In yet another example, a calling application (i.e., an external application) is built during the timeframe of a third version of a business application with which the loader is affiliated. The external application illustratively is statically bound to V3 interfaces and does not ‘know’ anything about V1 or V2 interfaces. The external application now uses the loader to connect to a database associated with a second version of the business application. The loader locates and loads related V2 assemblies. The loader then returns objects from these assemblies. The returned objects implement only V1 or V2 interface versions. If the calling application tries to cast the returned objects to V3 interfaces, it will illustratively fail (e.g., triggering an invalid cast exception) because the object do not implement V3 interfaces. In one embodiment, the external application is equipped to respond to this cast conflict. In one embodiment, a type check is performed prior to casting in order to anticipate and address problems that may arise.

For obvious reasons, the functionality of loader 270 is dependent on having access to appropriate assemblies. In accordance with one embodiment, loader 270 is configured to trigger an exception in instances where the assembly version required for a given database cannot be located (e.g., when that particular version of the business application has not been installed). In one embodiment, the calling application (i.e., the external application) is configured to catch those exceptions and obtain (e.g., through use of the loader) a redistributable package that will install the required version.

In one embodiment, when the business application is updated (e.g., when a new version is released), loader 270 need not be significantly changed, or even changed at all. For example, after a new version is registered, loader 270 may automatically discover and implement it. For example, in one embodiment, loader 270 is configured to access a listing of available versions and/or a listing of where associated assemblies are located. Therefore, extending the functionality of loader 270 may be as simple as adding new version information to the listing or listings, rather than making substantial changes to the loader itself. This is not to say that the loader cannot be updated, it simply can be configured to require little or no updating upon each new release.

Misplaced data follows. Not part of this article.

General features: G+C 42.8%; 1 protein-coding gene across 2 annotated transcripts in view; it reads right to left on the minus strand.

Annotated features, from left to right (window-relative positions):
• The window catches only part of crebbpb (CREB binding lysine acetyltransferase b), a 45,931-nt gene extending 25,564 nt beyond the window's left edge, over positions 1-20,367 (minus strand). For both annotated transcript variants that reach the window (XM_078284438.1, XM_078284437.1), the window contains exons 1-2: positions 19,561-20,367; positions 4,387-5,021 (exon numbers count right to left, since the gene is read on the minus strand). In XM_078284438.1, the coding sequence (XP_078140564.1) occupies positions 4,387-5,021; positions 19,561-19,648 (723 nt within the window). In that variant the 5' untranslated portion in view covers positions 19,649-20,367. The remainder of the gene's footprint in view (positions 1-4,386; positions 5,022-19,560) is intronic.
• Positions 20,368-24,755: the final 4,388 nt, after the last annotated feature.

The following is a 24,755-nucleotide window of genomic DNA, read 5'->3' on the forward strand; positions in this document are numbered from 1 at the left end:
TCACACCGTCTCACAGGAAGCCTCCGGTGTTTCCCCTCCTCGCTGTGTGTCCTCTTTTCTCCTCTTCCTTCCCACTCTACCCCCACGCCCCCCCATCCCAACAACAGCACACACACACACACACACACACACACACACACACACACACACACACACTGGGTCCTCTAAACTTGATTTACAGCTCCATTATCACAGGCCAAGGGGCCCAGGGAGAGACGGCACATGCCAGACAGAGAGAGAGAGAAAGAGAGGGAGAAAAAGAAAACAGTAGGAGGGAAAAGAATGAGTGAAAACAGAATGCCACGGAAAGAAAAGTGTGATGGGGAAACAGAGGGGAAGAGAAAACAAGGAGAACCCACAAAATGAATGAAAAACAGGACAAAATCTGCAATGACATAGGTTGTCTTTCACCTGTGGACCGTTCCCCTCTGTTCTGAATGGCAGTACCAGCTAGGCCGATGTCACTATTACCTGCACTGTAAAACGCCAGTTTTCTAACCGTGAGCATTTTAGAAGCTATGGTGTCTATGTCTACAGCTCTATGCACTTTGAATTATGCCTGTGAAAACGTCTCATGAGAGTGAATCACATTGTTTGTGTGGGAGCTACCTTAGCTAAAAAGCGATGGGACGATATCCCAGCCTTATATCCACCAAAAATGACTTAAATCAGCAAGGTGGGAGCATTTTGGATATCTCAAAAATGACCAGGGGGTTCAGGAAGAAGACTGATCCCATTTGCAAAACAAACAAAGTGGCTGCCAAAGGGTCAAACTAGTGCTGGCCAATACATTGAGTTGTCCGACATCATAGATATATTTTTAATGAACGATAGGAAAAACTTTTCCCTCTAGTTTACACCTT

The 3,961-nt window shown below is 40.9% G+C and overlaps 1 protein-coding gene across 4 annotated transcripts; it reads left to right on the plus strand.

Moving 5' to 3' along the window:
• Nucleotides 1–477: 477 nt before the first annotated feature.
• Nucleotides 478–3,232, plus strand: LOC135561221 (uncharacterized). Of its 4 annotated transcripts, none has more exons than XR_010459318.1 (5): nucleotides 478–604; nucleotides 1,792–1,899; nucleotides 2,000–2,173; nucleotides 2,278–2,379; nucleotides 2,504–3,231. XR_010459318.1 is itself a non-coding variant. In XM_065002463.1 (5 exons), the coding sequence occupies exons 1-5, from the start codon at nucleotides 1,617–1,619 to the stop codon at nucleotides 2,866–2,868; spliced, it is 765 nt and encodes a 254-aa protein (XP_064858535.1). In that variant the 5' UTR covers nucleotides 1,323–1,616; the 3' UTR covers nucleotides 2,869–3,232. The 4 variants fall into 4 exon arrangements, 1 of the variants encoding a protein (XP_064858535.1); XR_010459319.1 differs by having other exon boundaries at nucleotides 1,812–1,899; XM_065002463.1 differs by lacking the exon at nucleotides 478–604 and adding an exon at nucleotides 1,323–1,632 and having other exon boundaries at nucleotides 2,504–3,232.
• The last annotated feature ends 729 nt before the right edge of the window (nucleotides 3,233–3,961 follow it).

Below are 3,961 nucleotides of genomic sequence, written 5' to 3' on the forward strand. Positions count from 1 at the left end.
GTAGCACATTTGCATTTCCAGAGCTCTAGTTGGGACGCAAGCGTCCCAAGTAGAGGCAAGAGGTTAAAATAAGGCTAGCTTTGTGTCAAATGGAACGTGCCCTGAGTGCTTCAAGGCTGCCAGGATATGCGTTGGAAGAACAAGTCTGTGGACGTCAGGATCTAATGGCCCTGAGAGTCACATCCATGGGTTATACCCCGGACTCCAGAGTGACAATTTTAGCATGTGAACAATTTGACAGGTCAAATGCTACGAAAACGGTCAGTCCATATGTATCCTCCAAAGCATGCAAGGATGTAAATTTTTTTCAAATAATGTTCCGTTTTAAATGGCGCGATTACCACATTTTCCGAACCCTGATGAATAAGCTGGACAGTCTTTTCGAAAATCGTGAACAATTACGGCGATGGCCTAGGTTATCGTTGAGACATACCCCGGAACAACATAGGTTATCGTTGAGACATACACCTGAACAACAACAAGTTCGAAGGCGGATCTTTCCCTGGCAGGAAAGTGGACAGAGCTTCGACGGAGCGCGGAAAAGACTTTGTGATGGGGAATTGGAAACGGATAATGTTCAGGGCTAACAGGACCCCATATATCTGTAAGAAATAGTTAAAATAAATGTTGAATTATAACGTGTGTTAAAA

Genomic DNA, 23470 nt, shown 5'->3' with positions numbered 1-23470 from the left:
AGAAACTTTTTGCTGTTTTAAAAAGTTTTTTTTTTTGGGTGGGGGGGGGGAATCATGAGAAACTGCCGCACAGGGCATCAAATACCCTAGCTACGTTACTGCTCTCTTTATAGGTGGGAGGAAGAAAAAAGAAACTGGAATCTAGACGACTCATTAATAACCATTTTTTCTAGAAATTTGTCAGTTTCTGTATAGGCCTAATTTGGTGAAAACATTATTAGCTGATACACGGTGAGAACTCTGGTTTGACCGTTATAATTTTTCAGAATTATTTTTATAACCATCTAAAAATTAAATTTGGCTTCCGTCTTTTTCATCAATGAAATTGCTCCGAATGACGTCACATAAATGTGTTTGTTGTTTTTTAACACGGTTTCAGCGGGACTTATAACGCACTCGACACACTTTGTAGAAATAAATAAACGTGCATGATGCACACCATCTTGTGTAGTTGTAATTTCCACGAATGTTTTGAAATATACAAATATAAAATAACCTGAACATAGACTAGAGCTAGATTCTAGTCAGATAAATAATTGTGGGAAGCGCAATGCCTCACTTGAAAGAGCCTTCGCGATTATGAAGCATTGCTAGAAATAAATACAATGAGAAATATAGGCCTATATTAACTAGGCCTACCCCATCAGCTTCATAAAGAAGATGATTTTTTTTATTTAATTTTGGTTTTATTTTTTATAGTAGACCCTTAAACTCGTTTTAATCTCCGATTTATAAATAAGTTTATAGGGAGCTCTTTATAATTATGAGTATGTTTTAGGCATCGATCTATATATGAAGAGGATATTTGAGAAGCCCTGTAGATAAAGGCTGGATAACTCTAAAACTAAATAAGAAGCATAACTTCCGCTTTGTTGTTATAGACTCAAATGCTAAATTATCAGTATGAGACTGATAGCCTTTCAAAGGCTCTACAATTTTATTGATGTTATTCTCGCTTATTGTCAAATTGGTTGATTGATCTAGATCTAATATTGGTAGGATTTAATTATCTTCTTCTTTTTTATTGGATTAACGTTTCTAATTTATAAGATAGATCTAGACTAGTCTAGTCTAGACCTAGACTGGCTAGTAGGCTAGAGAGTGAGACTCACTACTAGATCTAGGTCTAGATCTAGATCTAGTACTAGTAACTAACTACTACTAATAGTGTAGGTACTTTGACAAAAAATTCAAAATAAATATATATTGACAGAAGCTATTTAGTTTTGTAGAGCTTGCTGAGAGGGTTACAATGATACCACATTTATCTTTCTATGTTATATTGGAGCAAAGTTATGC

In accordance with one embodiment, a loader such as loader 270, is distributed by a sponsor of a business application as a software utility. The loader is made available, for example, to a person or entity that plans to develop an external application designed to integrate with the business application. In one embodiment, the loader is independent of the business application such that new version of the loader can be released independent of the business application. Applications that use the loader illustratively bind to the loader interface (e.g., interfaces 272) rather than the actual loader in order to be abstracted from subsequent implementation changes.

FIG. 4 is a schematic diagram of an application system architecture 400 that is, in large part, consistent with application environment 200 described in relation to FIG. 2. Certainly architecture 400 is consistent in that includes an application 402 that is “external” in that it is separate in some way from a business application 404. Architecture 400 also includes a loader 418 configured to support version-independent interaction between applications 402 and 404 in a manner similar to that described in relation to loader 270. A loader interface 414 is provided and, like interfaces 272, is configured to support communication between an external application and the loader.

Architecture 400 differs from environment 200 in that it shows an implicit interface 420 between application 404 and loader 418. Interface 420 represents the methods and means for supporting communication between loader 418 and application 404. The interface is shown as being “implicit” because it need not necessarily be a set of formal interfaces. The interaction between loader 418 and application 404 dos not necessarily require such a channel of communication.